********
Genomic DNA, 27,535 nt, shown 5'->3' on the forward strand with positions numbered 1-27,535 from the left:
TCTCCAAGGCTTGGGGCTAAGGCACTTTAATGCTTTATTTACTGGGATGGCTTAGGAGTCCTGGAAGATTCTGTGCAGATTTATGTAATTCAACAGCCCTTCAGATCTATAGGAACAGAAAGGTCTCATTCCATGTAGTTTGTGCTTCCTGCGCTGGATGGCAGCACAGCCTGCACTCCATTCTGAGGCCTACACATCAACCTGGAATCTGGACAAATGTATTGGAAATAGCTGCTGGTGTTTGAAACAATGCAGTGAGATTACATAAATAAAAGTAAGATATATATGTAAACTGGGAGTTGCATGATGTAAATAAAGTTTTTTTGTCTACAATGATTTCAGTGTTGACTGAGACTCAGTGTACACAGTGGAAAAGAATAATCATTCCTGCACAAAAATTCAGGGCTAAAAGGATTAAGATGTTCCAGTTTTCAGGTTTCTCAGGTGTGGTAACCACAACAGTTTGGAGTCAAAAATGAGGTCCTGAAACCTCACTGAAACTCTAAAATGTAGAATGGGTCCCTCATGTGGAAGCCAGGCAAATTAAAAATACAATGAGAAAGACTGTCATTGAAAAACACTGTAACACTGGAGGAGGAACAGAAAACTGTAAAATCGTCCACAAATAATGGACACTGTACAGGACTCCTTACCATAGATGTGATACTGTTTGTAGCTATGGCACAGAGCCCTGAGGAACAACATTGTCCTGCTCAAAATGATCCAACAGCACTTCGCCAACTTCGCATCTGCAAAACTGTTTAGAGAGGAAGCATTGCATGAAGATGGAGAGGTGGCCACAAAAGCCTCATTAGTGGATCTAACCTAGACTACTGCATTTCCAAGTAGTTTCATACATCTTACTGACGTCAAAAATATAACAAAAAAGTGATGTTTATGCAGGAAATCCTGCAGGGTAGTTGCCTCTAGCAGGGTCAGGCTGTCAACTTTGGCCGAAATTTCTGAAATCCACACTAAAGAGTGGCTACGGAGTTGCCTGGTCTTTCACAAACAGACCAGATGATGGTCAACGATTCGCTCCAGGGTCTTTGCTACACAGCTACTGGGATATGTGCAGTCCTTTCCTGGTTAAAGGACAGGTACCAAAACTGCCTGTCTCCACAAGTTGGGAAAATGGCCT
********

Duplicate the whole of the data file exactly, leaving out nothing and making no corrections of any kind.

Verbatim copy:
Genomic DNA, 27,535 nt, shown 5'->3' on the forward strand with positions numbered 1-27,535 from the left:
TCTCCAAGGCTTGGGGCTAAGGCACTTTAATGCTTTATTTACTGGGATGGCTTAGGAGTCCTGGAAGATTCTGTGCAGATTTATGTAATTCAACAGCCCTTCAGATCTATAGGAACAGAAAGGTCTCATTCCATGTAGTTTGTGCTTCCTGCGCTGGATGGCAGCACAGCCTGCACTCCATTCTGAGGCCTACACATCAACCTGGAATCTGGACAAATGTATTGGAAATAGCTGCTGGTGTTTGAAACAATGCAGTGAGATTACATAAATAAAAGTAAGATATATATGTAAACTGGGAGTTGCATGATGTAAATAAAGTTTTTTTGTCTACAATGATTTCAGTGTTGACTGAGACTCAGTGTACACAGTGGAAAAGAATAATCATTCCTGCACAAAAATTCAGGGCTAAAAGGATTAAGATGTTCCAGTTTTCAGGTTTCTCAGGTGTGGTAACCACAACAGTTTGGAGTCAAAAATGAGGTCCTGAAACCTCACTGAAACTCTAAAATGTAGAATGGGTCCCTCATGTGGAAGCCAGGCAAATTAAAAATACAATGAGAAAGACTGTCATTGAAAAACACTGTAACACTGGAGGAGGAACAGAAAACTGTAAAATCGTCCACAAATAATGGACACTGTACAGGACTCCTTACCATAGATGTGATACTGTTTGTAGCTATGGCACAGAGCCCTGAGGAACAACATTGTCCTGCTCAAAATGATCCAACAGCACTTCGCCAACTTCGCATCTGCAAAACTGTTTAGAGAGGAAGCATTGCATGAAGATGGAGAGGTGGCCACAAAAGCCTCATTAGTGGATCTAACCTAGACTACTGCATTTCCAAGTAGTTTCATACATCTTACTGACGTCAAAAATATAACAAAAAAGTGATGTTTATGCAGGAAATCCTGCAGGGTAGTTGCCTCTAGCAGGGTCAGGCTGTCAACTTTGGCCGAAATTTCTGAAATCCACACTAAAGAGTGGCTACGGAGTTGCCTGGTCTTTCACAAACAGACCAGATGATGGTCAACGATTCGCTCCAGGGTCTTTGCTACACAGCTACTGGGATATGTGCAGTCCTTTCCTGGTTAAAGGACAGGTACCAAAACTGCCTGTCTCCACAAGTTGGGAAAATGGCCT